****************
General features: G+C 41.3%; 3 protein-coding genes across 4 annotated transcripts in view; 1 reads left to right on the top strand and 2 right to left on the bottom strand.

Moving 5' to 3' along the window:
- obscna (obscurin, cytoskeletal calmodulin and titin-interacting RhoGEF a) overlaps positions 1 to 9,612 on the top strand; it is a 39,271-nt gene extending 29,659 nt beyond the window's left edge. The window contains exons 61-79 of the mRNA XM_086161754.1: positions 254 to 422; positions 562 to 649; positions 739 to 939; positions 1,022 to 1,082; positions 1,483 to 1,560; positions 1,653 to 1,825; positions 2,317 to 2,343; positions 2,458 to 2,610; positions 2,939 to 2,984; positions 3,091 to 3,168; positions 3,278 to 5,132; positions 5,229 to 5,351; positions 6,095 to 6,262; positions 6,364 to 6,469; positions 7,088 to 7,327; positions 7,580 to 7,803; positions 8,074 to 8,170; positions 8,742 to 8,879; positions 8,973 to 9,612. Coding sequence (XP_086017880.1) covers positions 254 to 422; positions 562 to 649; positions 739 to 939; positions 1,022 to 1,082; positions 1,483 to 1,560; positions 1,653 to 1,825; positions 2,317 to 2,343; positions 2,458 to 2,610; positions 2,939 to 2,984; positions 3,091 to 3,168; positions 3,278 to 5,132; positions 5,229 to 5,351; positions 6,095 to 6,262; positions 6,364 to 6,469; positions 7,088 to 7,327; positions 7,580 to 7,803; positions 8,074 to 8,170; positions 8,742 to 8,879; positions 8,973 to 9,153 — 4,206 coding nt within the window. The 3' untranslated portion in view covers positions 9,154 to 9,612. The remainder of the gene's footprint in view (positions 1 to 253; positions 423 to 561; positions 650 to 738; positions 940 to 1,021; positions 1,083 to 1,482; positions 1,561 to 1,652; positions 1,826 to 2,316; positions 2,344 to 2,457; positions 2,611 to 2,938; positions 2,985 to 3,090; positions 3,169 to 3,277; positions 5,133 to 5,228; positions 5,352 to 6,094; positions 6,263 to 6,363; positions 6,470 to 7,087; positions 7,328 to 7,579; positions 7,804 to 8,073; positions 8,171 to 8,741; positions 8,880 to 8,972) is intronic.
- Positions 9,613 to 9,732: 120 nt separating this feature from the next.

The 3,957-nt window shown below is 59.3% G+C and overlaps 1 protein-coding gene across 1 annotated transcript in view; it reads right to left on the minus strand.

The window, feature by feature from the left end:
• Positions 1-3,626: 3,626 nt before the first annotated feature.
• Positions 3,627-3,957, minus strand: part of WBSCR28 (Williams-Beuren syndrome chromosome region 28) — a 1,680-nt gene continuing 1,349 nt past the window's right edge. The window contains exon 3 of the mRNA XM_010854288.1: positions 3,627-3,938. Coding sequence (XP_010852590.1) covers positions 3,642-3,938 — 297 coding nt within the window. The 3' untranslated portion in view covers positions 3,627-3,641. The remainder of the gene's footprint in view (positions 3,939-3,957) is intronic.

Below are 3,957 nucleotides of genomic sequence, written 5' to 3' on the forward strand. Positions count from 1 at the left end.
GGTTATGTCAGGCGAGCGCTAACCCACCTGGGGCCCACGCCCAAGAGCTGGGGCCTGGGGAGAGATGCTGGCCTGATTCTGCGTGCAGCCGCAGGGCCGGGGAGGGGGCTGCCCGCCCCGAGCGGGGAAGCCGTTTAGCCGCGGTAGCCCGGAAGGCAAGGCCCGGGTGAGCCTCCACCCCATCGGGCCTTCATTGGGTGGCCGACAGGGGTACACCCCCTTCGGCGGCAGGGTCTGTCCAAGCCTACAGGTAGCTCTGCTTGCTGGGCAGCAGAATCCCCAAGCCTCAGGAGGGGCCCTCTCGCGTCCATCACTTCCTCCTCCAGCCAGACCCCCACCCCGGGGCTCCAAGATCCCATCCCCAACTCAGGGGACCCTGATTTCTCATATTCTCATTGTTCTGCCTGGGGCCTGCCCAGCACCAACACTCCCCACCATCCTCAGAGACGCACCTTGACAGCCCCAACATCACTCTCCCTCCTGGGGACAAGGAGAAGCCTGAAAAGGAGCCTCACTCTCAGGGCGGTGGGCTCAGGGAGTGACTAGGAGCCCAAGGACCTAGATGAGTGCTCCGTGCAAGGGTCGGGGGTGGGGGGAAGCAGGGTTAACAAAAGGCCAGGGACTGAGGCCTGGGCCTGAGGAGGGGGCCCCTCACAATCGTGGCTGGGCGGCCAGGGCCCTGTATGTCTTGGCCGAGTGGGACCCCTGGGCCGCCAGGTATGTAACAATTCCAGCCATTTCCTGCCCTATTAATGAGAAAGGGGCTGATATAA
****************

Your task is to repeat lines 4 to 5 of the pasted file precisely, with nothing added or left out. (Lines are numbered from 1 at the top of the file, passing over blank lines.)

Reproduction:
- Positions 9,613 to 9,732: 120 nt separating this feature from the next.

The 3,957-nt window shown below is 59.3% G+C and overlaps 1 protein-coding gene across 1 annotated transcript in view; it reads right to left on the minus strand.